Douglas referenced the virtual roundtable discussion in January that underscored the existing University and community partnerships and examined how the University could do more. One idea that arose was a violence prevention fund, which would expand the scale of the University’s work to root out causes of gun violence. Douglas shared topics that came up when administrators and South Side stakeholders were discussing the fund.

“As a collective community, we were reminded about the pain [gun violence] causes. It was made clear to us that additional investment is needed in a bidirectional, mutually beneficial way to create partnerships between university and community that build trust and that try to address this challenge,” Douglas said. “It was also clear this issue is incredibly complex, and to make progress, it’s going to take a coordinated effort of many partners coming together.”

Alivisatos narrowed in on the University’s diversity and inclusion efforts, noting newly hired administrators that will prioritize them. Waldo Johnson Jr.—former associate professor and former deputy dean for curriculum at the Crown Family School of Social Work, Policy, and Practice—joined the UChicago administration as vice provost in the winter and transitioned to a full-time role at the beginning of spring quarter. MaryFrances McCourt will assume the role of chief financial officer on April 18; she advocated equity, inclusion, and belonging in her most recent position as treasurer and vice president for finance at the University of Pennsylvania.

Joining the new administrators is Torsten Reimer, who will become the new University librarian and dean of the University library on April 22 having last worked at the British Library. “It’s just really invigorating to see the range of the scholarship represented by them,” Lee said about the newly tenured faculty.

Executive Vice President for Science, Innovation, National Laboratories, and Global Initiatives Juan de Pablo underscored the ways in which his department values business and entrepreneurship and its efforts in developing start-ups, nonprofit organizations, and companies that “really bring our discoveries to practice.”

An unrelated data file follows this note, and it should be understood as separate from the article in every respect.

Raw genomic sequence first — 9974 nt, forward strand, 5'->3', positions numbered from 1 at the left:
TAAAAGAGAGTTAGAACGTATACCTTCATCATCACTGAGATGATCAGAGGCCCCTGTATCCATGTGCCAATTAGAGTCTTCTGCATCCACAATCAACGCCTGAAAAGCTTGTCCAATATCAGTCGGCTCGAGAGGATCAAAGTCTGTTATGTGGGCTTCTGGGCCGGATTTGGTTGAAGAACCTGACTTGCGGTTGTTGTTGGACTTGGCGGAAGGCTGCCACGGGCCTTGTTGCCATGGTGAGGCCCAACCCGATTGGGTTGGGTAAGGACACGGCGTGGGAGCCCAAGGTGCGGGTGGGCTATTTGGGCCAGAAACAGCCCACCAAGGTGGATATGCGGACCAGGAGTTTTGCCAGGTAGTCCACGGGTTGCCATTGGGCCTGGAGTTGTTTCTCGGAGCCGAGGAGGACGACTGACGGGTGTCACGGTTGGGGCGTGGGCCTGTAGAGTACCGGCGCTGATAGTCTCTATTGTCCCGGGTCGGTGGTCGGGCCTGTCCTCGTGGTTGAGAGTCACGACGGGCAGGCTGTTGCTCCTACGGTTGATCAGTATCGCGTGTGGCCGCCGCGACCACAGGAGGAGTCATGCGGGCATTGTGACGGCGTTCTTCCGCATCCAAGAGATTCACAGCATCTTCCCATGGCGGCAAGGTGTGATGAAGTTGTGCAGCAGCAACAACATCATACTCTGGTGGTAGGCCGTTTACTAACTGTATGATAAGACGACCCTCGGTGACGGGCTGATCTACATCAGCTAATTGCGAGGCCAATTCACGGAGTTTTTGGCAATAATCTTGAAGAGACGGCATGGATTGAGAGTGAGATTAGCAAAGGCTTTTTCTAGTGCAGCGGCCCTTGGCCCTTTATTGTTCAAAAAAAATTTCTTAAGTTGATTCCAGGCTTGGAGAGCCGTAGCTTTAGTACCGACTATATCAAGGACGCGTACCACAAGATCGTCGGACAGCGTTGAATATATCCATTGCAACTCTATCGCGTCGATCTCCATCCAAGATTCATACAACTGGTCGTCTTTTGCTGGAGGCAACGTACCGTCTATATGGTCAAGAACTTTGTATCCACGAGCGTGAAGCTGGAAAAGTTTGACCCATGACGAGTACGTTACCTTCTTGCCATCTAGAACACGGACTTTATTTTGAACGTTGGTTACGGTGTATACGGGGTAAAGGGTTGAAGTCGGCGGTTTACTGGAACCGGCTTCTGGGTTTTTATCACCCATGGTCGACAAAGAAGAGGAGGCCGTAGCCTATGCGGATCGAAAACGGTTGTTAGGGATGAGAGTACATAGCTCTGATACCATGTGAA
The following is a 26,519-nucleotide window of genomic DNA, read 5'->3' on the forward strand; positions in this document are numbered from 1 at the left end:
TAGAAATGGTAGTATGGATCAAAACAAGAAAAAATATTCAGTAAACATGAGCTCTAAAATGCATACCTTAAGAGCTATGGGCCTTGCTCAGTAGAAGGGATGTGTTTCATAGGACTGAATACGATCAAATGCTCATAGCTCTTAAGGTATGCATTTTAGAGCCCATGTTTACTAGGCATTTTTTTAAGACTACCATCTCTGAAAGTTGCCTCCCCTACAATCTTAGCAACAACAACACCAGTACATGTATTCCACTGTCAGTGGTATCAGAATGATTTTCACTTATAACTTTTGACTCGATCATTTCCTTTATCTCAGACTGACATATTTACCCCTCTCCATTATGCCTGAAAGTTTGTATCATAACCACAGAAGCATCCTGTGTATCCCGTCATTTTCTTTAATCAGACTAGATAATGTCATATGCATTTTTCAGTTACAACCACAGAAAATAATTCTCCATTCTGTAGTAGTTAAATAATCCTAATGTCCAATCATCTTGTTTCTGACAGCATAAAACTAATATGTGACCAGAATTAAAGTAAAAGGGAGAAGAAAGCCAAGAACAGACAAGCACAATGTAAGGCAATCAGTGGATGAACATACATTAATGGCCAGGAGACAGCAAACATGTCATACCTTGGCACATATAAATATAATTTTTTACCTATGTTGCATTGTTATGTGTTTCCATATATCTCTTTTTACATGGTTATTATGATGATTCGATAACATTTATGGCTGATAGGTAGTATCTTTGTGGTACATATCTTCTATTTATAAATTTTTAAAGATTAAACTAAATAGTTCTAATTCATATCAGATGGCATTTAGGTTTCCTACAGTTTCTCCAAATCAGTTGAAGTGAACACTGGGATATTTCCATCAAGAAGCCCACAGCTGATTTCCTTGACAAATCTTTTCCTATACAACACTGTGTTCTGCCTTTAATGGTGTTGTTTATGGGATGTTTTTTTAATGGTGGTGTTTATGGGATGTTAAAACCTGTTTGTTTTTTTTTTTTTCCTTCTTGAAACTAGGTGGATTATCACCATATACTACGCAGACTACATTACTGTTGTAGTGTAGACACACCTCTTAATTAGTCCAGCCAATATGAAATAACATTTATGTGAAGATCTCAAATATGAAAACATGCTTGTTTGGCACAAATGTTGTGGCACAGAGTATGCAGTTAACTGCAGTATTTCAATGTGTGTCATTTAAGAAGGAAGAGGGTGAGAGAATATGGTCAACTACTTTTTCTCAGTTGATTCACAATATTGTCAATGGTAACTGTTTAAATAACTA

De Pablo presented a new partnership with the Clean Tech Economy Coalition, joining 18 other groups of governmental agencies, companies, and universities focused on developing clean energy technologies. Regarding the laboratories under his department, De Pablo announced that Fermilab will have its first female director: Lia Merminga, who begins her tenure April 18.

On an international scale, De Pablo shared two workshops, one in Paris and one in London, that will bring together national labs, corporate innovation and research, and innovation. Entrepreneurs from North Africa and Europe—especially those with a focus on quantum information science, data science, material forces sustainability, and artificial intelligence—will convene to “identify areas for collaboration, create opportunities for the students to do internships, and attract start-up companies in Hyde Park,” De Pablo explained.

The talk concluded with a Q&A during which the panelists discussed the importance of the University’s global presence and study abroad, Alivisatos’s experience engaging with the UChicago community, safety features such as increased security cars with bright green lights, and the updated masking policy.

“I just hope that all those who are listening are feeling that we’re off to a wonderful start to the spring quarter, that it’s a period when the University is opening back up again, as we were just discussing,” Alivisatos said. “[It’s] very special because it’s coming together after two years and very special because there are so many new beginnings that are going on that speak to a wonderful future.”